The United Nations Operation in Côte d’Ivoire (UNOCI) has been accused of sexual abuse and exploitation among its military personnel. It has announced that it is investigating the allegations, and adding additional preventative procedures to ensure that the UN’s zero-tolerance policy against abuse and exploitation is followed.

 

This is just the newest depressing news in a long trail of it. UN peacekeepers have been dogged by accusations of this type since 1996, when a UN study found that “In 6 out of 12 country studies on sexual exploitation of children in situations of armed conflict…the arrival of peacekeeping troops has been associated with a rapid rise in child prostitution.” There have been allegations of peacekeeper abuse in Liberia, Sierra Leone, Uganda, Haiti, Lebanon, Sudan, and the Democratic Republic of the Congo.

That being said, it looks like the United Nations is doing everything it can on this. The Brahimi Report, issued in 2000, laid out recommendations for improving the effectiveness and professionalism of peacekeeping troops, including enforcing zero tolerance of abuse and exploitation. By all accounts, the UN has been doing a decent job of acting on the relevant Brahimi recommendations.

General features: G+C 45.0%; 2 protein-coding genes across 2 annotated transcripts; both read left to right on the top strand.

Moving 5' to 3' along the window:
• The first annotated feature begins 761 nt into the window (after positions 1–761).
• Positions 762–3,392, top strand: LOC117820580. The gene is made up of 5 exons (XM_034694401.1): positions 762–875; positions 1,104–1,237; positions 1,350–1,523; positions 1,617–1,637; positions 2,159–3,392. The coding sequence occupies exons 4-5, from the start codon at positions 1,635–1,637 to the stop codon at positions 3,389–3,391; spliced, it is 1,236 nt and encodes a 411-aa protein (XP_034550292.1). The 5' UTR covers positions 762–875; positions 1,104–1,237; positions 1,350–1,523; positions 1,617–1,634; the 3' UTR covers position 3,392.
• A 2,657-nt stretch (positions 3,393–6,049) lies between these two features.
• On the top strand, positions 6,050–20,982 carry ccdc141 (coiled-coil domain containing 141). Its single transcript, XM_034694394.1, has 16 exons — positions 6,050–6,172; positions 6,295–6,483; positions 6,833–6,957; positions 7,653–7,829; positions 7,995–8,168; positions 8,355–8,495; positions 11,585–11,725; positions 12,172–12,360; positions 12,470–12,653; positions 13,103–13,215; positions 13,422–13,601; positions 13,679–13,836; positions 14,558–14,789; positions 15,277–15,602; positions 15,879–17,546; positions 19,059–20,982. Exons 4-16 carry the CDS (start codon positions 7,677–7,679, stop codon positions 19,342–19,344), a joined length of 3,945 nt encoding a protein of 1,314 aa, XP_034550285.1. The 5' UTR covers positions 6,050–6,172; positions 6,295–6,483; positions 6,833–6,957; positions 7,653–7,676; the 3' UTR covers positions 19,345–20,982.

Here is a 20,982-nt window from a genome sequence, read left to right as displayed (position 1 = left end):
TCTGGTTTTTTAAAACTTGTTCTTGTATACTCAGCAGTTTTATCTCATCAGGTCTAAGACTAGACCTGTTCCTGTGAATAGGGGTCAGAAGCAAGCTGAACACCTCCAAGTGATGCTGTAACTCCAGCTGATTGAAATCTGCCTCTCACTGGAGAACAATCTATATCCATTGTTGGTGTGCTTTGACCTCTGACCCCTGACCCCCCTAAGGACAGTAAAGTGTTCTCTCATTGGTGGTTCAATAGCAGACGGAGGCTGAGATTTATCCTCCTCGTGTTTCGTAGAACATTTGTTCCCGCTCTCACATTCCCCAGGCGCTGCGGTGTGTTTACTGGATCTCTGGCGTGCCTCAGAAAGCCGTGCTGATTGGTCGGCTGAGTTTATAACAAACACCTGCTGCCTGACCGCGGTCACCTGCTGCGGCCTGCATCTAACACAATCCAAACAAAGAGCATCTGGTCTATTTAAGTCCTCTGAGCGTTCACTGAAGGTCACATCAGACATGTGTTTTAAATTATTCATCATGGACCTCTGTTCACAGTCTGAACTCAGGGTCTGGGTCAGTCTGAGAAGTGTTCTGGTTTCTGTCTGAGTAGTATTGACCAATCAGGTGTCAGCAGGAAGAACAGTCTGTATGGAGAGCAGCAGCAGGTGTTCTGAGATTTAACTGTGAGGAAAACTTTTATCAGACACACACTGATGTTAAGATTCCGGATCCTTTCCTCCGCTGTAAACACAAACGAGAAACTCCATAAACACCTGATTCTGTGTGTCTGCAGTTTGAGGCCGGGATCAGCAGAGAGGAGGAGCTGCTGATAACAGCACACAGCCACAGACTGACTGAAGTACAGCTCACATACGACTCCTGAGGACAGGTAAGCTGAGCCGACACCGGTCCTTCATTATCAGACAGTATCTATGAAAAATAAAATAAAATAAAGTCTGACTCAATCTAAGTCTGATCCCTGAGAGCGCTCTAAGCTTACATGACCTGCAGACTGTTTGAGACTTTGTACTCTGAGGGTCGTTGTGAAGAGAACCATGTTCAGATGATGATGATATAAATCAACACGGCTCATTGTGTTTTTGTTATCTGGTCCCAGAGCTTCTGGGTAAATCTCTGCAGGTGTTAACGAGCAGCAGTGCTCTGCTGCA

UN peacekeeping operations are still military operations, staffed by soldiers in conflict locations that are contributed by member nations with a variety of motivations for doing so. As long as that’s the system that provides peacekeepers, no amount of UN promulgated accountability or regulation is going to ensure good conduct from every person.

Peacekeeping units are heavily influenced by their field commanders, and their home country culture. The UN can’t change that. The best that we can expect is for the United Nations to prevent as many infractions as possible, detect them when they occur, and come down hard on perpetrators.

It seems to me that the UN is doing that. They’re investigating this UNOCI allegation, and a number of others. While they can’t force troop-contributing countries to discipline people, they can call for discipline and refuse to allow redeployment. The UN is doing that, and they’re being transparent about it. I wish there was more to do, but I can’t see what it would be in the current structure.

 

Image: Unoci

 

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